Here’s how to tell if your AC needs Freon

As you feel the heat and humidity of the Mississippi summer, you’ll be grateful that your air conditioner is keeping your home cool from the Southern heat. Make sure that your air conditioner is ready for the summer ahead by scheduling an AC tune-up from the team at Southern Air. One common question we get from homeowners: “How do I tell if my AC needs Freon?” In this article, we’ll review what Freon is, what is actually used, and how to know if your air conditioner needs a recharge.

To schedule your AC tune-up here in McComb and Southwest Mississippi, contact our team today.

Schedule an AC tune-up with Southern Air, and our technician can tell if your AC needs Freon.

Schedule an AC tune-up with Southern Air, and our technician can tell if your AC needs Freon.

What is “Freon,” anyway?

For decades, homeowners have been hearing about “Freon” refrigerant. So much so that “Freon”—a trademark for a brand-name refrigerant known in the industry as R-22—has stuck with the public.

Using “Freon” is actually a misnomer, since R-22—the refrigerant used for decades in home AC systems—is actually on its way out. If your older air conditioner still uses Freon, you’ll have to start paying more and more for it, since it hasn’t been manufactured since 2010 due to environmental concerns. Its replacement, R-410A, is better for the environment and most air conditioners purchased and installed after 2010 use this new type of refrigerant.

Still, even with R-410A now widely in use, most people will still continue to call it “Freon.”

How do I know if I need more refrigerant?

Your Southern Air technician will check the levels of R-22 or R-410A when we perform our AC tune-up on your air conditioner. However, here are some other symptoms of low refrigerant levels:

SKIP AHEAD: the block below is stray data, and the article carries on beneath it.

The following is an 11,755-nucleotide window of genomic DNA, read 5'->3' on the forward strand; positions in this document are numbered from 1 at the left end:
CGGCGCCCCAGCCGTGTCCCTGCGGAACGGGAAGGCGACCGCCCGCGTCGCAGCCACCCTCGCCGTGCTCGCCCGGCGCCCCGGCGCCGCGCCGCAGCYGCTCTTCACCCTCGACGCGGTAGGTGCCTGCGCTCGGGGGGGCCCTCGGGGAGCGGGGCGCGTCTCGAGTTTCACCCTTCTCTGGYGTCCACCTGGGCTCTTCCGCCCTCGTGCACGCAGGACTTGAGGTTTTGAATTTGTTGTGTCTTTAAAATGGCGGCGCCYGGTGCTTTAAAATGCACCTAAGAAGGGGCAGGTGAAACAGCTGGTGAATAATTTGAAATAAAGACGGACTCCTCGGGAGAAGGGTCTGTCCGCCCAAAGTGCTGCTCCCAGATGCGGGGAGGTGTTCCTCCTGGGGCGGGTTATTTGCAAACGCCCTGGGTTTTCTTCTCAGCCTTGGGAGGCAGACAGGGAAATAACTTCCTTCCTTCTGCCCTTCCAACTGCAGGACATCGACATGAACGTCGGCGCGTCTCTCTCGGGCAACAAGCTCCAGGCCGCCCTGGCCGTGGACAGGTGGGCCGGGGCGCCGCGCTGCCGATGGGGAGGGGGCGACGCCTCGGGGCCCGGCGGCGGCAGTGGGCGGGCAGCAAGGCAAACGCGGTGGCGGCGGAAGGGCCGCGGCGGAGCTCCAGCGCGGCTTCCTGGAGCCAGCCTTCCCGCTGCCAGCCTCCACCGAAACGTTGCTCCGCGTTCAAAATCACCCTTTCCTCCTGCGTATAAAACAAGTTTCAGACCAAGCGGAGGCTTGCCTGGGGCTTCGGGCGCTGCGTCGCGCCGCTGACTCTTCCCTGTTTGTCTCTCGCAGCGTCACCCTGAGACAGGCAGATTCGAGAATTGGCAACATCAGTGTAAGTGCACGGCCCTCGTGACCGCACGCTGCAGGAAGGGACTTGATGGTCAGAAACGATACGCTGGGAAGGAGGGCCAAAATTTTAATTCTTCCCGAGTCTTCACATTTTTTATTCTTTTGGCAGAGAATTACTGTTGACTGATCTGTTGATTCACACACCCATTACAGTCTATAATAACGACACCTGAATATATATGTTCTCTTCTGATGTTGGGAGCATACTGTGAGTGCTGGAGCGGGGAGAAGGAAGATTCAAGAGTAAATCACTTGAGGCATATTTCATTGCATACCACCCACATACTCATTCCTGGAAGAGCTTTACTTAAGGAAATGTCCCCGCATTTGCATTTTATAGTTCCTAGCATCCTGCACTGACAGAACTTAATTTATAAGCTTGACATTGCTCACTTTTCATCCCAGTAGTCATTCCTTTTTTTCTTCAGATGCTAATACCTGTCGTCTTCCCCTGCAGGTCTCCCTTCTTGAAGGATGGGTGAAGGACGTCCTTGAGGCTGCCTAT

#1. Warm air blowing through the vent

The most obvious sign is that you will no longer feel cold air coming out of the vents, as refrigerant is what cools the air down. Because your house never gets cooler, your thermostat may show the indoor temperature as never going down to what you have the AC set at.

#2. Your utility bill keeps increasing

Low coolant levels will make your AC run longer and work harder. Your utility bill is likely to increase much more than is normal, so be sure to check the usage and cost each month to see if they spike. A higher bill can also be from a different issue, but either way, you want it fixed.

#3. Frost building up on the unit

The only reason why Freon would be low is due to a leak from a puncture, corrosion, a factory defect, or poor installation. You can tell there is a leak when there is frost on the unit’s parts. Other signs include the following:

  • Tiny bubbles in the evaporator coils
  • A hissing sound
  • A bad odor coming out

Freon (either R-22 or R-410A) can be dangerous to inhale, especially if it enters your home, so call Southern Air immediately if you smell something foul.

Can you recharge Freon on your own?

DIY skills are a popular way these days to save money and learn new skills. However, certain projects require the work of professionals, and refilling (or recharging) refrigerant is one of them.

As mentioned before, the substance can be harmful. Also, it not only takes adding more coolant but also finding and repairing the leak, as well as checking for any other issues. For example, leaks often cause damage to the compressor.

Insufficient or incorrect repairs will only lead to trouble again down the road. Instead, if you suspect you have a refrigerant leak, call Southern Air for AC repairs here in McComb.